This I Believe

Amanda - Seattle, Washington
Entered on November 20, 2007
Age Group: 30 - 50
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I believe that others believe in me, and that their belief has power.

When I talk about it I still can’t really acknowledge that it was a choice I made. It was a deep base instinct, the same one that kicks in when you finally get back to the surface of the water and breath rips into your lungs.

I have alcoholism….I’m an alcoholic….dipsomaniac…carrier of the A-1 allele.

I’ve was never much of a ‘drunk’, I wasn’t the kind of drinker who shows up drunk to work or pounds shots. I liked to drink socially, sitting in the plush lounge of the neighborhood bar or on the porch of a friend’s house. I would cautiously gauge my drinking; watch how much other people were drinking not wanting to get too far ahead of them.

Sometimes I would accidentally ‘drink too much’, oops, and end up in one of various alcohol induced clichés. I tried to stop drinking socially, in the hopes that if I didn’t get ‘caught up’ in socializing that I wouldn’t have those oops moments. All I managed to do was isolate myself. My disease amplified my insecurities, ones that I tried to hide as deftly as I hid my drinking. Usually I would attribute the oops moments to any number of chaotic influences in my life – my job is stressful, that guy’s a jerk, girls just wanna have fun – it wasn’t until the past few years that I started to catch the glimpse of a pattern developing.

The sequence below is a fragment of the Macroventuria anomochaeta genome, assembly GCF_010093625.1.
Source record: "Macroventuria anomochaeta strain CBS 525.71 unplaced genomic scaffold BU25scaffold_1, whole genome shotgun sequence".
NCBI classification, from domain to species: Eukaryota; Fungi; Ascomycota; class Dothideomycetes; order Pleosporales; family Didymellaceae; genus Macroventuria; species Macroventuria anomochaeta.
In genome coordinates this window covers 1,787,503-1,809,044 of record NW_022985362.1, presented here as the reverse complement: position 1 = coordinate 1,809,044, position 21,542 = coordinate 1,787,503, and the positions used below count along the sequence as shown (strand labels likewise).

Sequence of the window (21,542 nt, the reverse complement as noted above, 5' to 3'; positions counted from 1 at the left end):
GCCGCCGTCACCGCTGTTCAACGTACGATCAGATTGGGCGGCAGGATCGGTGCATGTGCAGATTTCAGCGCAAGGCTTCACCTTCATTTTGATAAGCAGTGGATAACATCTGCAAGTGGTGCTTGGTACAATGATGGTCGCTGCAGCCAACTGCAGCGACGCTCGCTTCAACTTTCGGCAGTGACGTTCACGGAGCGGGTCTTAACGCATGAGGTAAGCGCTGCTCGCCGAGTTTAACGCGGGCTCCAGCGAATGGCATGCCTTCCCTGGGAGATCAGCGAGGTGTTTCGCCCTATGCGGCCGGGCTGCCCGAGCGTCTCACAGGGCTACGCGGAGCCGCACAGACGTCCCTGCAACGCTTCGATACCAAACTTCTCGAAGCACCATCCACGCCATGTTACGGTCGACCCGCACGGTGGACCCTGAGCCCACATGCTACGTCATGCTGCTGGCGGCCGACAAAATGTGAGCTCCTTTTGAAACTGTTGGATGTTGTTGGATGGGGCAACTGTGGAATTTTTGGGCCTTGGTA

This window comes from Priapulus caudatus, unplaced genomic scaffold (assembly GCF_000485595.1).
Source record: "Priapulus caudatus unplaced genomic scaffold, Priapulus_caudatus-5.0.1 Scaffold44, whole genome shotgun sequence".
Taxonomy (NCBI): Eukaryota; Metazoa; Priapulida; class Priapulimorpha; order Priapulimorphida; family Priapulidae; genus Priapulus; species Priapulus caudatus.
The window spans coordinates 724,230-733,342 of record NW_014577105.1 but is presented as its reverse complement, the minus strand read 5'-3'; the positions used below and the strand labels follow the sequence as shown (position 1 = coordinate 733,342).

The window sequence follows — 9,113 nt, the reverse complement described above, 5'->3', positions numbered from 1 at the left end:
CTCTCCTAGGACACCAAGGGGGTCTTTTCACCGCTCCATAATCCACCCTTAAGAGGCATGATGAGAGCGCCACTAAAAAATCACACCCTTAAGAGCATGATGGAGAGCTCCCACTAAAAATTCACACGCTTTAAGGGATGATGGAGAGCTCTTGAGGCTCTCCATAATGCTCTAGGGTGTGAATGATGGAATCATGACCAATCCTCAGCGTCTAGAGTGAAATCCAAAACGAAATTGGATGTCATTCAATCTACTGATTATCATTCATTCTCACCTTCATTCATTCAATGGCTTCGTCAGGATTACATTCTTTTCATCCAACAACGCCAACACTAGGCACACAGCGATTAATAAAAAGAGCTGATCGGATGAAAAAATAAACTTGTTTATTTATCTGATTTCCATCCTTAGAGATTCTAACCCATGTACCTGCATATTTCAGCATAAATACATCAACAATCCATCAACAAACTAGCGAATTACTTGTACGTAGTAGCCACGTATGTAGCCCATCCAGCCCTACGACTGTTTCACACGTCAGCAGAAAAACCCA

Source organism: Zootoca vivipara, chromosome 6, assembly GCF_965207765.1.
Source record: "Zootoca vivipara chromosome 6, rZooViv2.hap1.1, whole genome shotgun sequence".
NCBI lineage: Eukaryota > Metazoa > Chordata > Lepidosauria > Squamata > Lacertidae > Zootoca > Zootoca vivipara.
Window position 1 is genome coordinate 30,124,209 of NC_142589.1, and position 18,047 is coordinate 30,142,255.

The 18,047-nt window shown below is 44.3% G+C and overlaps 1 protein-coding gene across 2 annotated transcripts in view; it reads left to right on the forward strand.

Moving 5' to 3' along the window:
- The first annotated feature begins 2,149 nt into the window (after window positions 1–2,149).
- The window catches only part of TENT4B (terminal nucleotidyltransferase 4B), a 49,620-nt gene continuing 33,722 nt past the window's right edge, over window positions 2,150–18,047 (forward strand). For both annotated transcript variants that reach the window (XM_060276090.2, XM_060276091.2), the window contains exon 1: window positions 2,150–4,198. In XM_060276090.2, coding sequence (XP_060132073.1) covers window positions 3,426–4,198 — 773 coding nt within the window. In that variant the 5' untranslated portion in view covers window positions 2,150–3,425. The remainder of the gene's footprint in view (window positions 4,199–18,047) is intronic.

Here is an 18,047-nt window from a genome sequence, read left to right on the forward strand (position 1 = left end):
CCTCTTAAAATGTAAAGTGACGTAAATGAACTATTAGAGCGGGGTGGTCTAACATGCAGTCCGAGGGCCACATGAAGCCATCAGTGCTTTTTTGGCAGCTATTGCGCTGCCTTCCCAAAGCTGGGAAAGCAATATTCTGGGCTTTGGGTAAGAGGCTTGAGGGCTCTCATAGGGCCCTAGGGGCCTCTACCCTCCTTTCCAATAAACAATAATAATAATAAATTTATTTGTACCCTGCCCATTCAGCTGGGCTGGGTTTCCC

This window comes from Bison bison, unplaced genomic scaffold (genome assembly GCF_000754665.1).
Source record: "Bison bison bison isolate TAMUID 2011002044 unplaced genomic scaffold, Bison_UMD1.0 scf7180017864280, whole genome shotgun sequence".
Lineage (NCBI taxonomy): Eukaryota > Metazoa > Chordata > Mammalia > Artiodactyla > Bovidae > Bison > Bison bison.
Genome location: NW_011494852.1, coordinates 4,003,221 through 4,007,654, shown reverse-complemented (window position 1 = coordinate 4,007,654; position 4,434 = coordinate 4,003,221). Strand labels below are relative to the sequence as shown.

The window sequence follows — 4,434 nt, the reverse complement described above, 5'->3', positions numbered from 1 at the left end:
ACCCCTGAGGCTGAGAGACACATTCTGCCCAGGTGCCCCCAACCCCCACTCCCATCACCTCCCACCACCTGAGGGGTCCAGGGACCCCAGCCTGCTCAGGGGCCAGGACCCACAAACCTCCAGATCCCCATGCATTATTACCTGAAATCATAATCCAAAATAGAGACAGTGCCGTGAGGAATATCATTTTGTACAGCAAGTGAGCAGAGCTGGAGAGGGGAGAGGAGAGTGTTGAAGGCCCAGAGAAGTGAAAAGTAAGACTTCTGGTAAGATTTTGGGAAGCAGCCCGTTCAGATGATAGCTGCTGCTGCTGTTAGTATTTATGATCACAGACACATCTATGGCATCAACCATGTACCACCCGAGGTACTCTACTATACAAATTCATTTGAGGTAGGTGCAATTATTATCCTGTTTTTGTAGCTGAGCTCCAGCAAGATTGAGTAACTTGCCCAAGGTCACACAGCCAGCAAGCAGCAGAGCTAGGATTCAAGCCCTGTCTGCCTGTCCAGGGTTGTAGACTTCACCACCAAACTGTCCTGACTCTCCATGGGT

It was a hangover day when Amy said ‘You just have to do a better job of gauging what you drink, of keeping tabs on yourself.’ and my response, my gasp for air, was ‘I can’t, I just can’t.’ When I hung up from that conversation I knew I had come to a point, a bubble of time when I had the opportunity to acknowledge my growing awareness. I guess this is where the choice was made, my problem was suddenly so obvious, but I had the choice to pop the bubble keep walking or simply collapse and let go into awareness. Surrender.

I sat on the steps of a garden and stared at my phone, and that’s the moment when they were with me. The lovely people who believe in me, in my essence, in the work I do, in the words I speak and write. They believe in the goodness of me. I’ve had the intense honor of being able to draw on the power of that belief; a gift, given piece by piece, person by person over twenty nine years.

Now-a-days, ninety days in, things are pretty calm. It’s just me, all of the time now – fun, scrappy, playful, earnest, creative me. The people in my life, the ones cautiously orbiting, watching me change and understanding and letting me be. They have been a vital ingredient in this change.

Their belief rocked me to the core.